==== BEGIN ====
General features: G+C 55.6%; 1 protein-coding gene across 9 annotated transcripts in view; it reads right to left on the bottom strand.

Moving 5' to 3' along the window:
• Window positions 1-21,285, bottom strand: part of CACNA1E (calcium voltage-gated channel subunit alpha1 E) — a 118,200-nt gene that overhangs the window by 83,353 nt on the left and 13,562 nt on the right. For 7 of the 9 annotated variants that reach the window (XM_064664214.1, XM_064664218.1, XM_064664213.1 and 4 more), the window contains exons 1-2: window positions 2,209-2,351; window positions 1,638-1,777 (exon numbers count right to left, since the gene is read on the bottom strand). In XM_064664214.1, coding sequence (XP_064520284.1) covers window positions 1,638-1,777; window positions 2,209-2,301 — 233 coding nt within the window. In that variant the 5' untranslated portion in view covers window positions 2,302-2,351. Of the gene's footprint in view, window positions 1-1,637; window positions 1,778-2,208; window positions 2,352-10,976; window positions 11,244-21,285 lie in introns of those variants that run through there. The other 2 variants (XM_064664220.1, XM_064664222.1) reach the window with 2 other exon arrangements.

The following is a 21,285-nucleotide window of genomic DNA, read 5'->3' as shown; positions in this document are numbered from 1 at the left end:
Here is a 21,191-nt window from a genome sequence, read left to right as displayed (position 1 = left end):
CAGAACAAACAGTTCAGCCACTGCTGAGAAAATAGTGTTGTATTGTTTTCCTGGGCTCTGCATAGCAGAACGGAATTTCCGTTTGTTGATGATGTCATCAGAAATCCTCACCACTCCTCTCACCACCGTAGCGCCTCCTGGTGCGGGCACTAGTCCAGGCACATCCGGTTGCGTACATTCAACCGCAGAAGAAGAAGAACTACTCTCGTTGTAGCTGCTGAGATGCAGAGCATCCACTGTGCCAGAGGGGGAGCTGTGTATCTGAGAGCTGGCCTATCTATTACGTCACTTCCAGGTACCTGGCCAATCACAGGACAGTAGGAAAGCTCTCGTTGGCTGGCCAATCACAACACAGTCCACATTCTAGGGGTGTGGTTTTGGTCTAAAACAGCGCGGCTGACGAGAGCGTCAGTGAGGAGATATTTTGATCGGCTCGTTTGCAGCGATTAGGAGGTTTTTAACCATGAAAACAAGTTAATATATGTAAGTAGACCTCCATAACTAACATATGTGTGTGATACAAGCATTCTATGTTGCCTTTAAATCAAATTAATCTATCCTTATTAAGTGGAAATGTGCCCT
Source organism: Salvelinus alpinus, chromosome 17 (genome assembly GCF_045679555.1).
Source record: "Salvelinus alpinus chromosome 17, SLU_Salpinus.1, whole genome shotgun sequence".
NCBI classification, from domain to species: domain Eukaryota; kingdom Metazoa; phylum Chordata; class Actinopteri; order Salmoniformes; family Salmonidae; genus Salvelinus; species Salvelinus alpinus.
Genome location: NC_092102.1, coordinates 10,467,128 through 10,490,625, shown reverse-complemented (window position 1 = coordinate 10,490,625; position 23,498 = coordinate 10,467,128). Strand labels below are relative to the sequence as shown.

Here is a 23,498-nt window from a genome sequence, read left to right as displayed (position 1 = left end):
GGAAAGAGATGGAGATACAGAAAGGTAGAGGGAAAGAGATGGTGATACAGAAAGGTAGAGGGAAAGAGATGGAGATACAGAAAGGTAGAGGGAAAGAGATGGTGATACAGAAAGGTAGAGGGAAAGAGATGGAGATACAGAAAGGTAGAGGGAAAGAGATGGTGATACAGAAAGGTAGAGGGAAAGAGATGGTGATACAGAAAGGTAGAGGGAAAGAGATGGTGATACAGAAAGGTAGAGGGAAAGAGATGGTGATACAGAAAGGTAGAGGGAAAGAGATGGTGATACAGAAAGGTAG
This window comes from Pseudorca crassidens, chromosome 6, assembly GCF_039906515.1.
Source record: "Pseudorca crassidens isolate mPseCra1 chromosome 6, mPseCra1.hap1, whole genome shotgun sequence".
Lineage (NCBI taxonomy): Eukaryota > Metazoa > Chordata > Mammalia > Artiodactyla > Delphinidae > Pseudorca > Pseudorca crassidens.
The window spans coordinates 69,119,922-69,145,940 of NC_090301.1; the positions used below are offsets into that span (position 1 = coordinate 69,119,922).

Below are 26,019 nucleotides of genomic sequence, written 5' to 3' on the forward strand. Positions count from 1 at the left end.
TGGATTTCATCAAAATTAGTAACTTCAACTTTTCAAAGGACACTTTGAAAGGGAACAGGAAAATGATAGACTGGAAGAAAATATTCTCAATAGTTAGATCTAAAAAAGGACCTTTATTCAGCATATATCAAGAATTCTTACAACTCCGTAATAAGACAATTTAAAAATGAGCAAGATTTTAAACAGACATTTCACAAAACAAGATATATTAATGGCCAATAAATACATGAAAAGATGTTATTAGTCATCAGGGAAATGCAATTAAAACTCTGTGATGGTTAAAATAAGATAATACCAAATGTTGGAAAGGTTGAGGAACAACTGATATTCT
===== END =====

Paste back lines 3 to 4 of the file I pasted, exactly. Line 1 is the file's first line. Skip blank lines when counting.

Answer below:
• Window positions 1-21,285, bottom strand: part of CACNA1E (calcium voltage-gated channel subunit alpha1 E) — a 118,200-nt gene that overhangs the window by 83,353 nt on the left and 13,562 nt on the right. For 7 of the 9 annotated variants that reach the window (XM_064664214.1, XM_064664218.1, XM_064664213.1 and 4 more), the window contains exons 1-2: window positions 2,209-2,351; window positions 1,638-1,777 (exon numbers count right to left, since the gene is read on the bottom strand). In XM_064664214.1, coding sequence (XP_064520284.1) covers window positions 1,638-1,777; window positions 2,209-2,301 — 233 coding nt within the window. In that variant the 5' untranslated portion in view covers window positions 2,302-2,351. Of the gene's footprint in view, window positions 1-1,637; window positions 1,778-2,208; window positions 2,352-10,976; window positions 11,244-21,285 lie in introns of those variants that run through there. The other 2 variants (XM_064664220.1, XM_064664222.1) reach the window with 2 other exon arrangements.

The following is a 21,285-nucleotide window of genomic DNA, read 5'->3' as shown; positions in this document are numbered from 1 at the left end: